Is iPad 2 an ARM Cortex A9 or two Cortex A8s?
<img src="/sites/imore.com/files/styles/400w400h/public/images/stories/2011/03/Screen-shot-2011-03-03-at-8.56.18-AM.png" alt=Is iPad 2 an ARM Cortex A9 or two Cortex A8s?" title="Is iPad 2 an ARM Cortex A9 or two Cortex A8s?" width="400" height="214" class="aligncenter size-medium wp-image-57144" />
When Steve Jobs announced the dual-cored Apple A5 System-on-a-Chip (SoC) at the iPad 2 event, I assumed it was using an ARM Cortex A9 dual-core processor as its CPU. Last year's Apple A4 SoC used a single core, 1 GHz Cortex A8 after all, so why wouldn't the Apple A4's successor use the Cortex A8's successor? However, John Siracusa of Ars Technica raised an interesting alternative on this week's Hypercritical podcast -- what if Apple is instead use two Cortex A8 cores instead?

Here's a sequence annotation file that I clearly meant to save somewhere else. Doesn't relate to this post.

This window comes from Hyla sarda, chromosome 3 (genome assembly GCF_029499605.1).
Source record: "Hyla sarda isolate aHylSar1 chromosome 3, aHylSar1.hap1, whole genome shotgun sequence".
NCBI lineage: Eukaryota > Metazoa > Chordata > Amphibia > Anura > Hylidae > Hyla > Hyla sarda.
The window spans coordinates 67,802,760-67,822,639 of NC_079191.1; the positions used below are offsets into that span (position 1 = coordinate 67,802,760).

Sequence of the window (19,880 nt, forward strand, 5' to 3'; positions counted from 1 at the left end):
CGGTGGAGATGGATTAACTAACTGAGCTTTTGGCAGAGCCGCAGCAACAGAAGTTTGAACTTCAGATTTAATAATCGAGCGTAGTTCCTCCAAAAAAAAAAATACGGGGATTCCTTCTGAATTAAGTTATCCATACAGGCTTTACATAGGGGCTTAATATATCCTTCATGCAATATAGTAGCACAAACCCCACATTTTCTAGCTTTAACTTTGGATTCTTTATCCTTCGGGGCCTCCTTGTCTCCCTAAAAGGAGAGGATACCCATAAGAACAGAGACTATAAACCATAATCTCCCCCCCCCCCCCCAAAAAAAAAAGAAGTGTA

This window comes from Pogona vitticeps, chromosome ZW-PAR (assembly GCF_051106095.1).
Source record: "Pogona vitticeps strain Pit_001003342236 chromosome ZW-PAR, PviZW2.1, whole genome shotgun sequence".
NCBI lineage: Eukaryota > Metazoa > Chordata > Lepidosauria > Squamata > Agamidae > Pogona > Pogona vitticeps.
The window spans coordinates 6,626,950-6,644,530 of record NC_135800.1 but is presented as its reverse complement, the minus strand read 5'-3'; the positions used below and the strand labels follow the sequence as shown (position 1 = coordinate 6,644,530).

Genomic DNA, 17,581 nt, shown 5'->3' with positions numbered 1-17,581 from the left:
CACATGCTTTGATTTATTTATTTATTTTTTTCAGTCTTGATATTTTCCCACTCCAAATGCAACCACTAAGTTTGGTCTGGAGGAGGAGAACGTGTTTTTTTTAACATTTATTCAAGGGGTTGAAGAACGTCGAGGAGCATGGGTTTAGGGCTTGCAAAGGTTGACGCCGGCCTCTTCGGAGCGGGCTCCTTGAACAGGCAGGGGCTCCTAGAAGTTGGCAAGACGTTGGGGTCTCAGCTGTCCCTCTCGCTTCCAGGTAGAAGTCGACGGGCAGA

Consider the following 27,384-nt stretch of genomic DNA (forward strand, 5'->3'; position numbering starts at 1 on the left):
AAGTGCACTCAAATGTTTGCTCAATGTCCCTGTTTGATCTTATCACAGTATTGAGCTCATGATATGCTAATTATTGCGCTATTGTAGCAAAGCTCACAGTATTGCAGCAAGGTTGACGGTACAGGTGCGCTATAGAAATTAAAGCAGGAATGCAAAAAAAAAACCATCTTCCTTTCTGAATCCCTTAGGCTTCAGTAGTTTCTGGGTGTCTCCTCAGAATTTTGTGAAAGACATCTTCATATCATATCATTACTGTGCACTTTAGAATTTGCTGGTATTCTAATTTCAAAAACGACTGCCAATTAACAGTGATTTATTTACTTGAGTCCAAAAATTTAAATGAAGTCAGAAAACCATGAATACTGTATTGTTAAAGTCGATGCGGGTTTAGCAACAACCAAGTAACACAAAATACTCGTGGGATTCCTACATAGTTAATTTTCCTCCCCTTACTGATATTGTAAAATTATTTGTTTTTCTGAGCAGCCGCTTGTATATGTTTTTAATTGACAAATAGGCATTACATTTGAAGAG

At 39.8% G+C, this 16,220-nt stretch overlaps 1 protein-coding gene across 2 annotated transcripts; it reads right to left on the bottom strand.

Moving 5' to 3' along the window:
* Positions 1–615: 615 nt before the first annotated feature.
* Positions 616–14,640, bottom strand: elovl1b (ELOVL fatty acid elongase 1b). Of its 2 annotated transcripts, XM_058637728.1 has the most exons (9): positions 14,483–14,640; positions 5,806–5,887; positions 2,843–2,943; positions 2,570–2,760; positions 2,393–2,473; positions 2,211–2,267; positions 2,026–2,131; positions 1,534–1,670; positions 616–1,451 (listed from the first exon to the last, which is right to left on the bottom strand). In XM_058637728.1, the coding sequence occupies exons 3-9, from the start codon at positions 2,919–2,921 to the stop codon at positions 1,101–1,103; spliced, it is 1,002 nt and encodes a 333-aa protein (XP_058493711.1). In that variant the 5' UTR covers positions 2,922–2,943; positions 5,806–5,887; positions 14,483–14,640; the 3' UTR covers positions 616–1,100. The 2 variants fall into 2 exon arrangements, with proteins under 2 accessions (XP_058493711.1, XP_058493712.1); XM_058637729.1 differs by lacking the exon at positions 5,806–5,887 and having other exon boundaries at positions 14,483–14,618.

His argument was that, with the Cortex A9's architecture, it should be more than the 2x speed boost Steve Jobs claimed at the iPad 2 event. If it was more than 2x the speed, Apple would certainly have said so. 3x, 4x -- all look better on stage and on websites (much like the 9x graphics claim).
With previous year's 13-inch MacBook Pro, Apple stuck with old Intel Core2 Duo processors and Nvidia chipsets and when questioned about it, Steve Jobs replied that Apple thought major battery life and graphics improvements were more important that relatively minor CPU speed boosts.
Could the same be true with the Apple A5? Could Apple have stuck with the older Cortex A8 and shifted performance increases to the GPU (PowerVR SGX), all to keep that 10 hour battery life?
We'll have to wait for the teardowns to find out.